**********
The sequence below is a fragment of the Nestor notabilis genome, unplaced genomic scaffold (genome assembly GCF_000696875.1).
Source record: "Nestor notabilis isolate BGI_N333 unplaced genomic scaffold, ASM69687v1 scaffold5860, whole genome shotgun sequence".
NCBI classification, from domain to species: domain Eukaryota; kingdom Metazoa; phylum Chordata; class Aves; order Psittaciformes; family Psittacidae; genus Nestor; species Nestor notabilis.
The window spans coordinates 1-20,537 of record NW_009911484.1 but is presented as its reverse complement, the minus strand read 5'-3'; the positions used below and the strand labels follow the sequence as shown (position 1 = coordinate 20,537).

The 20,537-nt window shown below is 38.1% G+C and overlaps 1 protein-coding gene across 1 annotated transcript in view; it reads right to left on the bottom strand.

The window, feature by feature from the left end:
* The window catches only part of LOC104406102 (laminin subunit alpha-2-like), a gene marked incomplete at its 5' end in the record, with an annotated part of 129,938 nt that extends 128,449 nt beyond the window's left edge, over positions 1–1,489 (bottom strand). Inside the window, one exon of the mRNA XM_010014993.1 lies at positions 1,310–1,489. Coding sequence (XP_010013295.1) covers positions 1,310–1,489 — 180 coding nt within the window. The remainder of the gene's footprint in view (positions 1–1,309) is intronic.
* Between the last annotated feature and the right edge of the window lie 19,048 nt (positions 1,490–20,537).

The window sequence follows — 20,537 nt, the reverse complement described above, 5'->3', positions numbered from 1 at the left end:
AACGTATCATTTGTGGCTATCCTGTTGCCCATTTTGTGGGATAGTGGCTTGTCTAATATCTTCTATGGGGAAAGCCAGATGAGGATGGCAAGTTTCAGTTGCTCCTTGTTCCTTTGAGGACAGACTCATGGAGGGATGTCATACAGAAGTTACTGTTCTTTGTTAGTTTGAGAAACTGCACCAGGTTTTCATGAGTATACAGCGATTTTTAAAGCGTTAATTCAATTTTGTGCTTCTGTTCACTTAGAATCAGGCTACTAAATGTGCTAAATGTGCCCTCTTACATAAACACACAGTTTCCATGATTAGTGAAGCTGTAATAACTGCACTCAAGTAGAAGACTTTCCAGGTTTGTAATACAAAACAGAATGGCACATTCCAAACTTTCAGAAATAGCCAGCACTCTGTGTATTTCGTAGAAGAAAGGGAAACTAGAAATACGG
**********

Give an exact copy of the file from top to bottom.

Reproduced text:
The sequence below is a fragment of the Nestor notabilis genome, unplaced genomic scaffold (genome assembly GCF_000696875.1).
Source record: "Nestor notabilis isolate BGI_N333 unplaced genomic scaffold, ASM69687v1 scaffold5860, whole genome shotgun sequence".
NCBI classification, from domain to species: domain Eukaryota; kingdom Metazoa; phylum Chordata; class Aves; order Psittaciformes; family Psittacidae; genus Nestor; species Nestor notabilis.
The window spans coordinates 1-20,537 of record NW_009911484.1 but is presented as its reverse complement, the minus strand read 5'-3'; the positions used below and the strand labels follow the sequence as shown (position 1 = coordinate 20,537).

The 20,537-nt window shown below is 38.1% G+C and overlaps 1 protein-coding gene across 1 annotated transcript in view; it reads right to left on the bottom strand.

The window, feature by feature from the left end:
* The window catches only part of LOC104406102 (laminin subunit alpha-2-like), a gene marked incomplete at its 5' end in the record, with an annotated part of 129,938 nt that extends 128,449 nt beyond the window's left edge, over positions 1–1,489 (bottom strand). Inside the window, one exon of the mRNA XM_010014993.1 lies at positions 1,310–1,489. Coding sequence (XP_010013295.1) covers positions 1,310–1,489 — 180 coding nt within the window. The remainder of the gene's footprint in view (positions 1–1,309) is intronic.
* Between the last annotated feature and the right edge of the window lie 19,048 nt (positions 1,490–20,537).

The window sequence follows — 20,537 nt, the reverse complement described above, 5'->3', positions numbered from 1 at the left end:
AACGTATCATTTGTGGCTATCCTGTTGCCCATTTTGTGGGATAGTGGCTTGTCTAATATCTTCTATGGGGAAAGCCAGATGAGGATGGCAAGTTTCAGTTGCTCCTTGTTCCTTTGAGGACAGACTCATGGAGGGATGTCATACAGAAGTTACTGTTCTTTGTTAGTTTGAGAAACTGCACCAGGTTTTCATGAGTATACAGCGATTTTTAAAGCGTTAATTCAATTTTGTGCTTCTGTTCACTTAGAATCAGGCTACTAAATGTGCTAAATGTGCCCTCTTACATAAACACACAGTTTCCATGATTAGTGAAGCTGTAATAACTGCACTCAAGTAGAAGACTTTCCAGGTTTGTAATACAAAACAGAATGGCACATTCCAAACTTTCAGAAATAGCCAGCACTCTGTGTATTTCGTAGAAGAAAGGGAAACTAGAAATACGG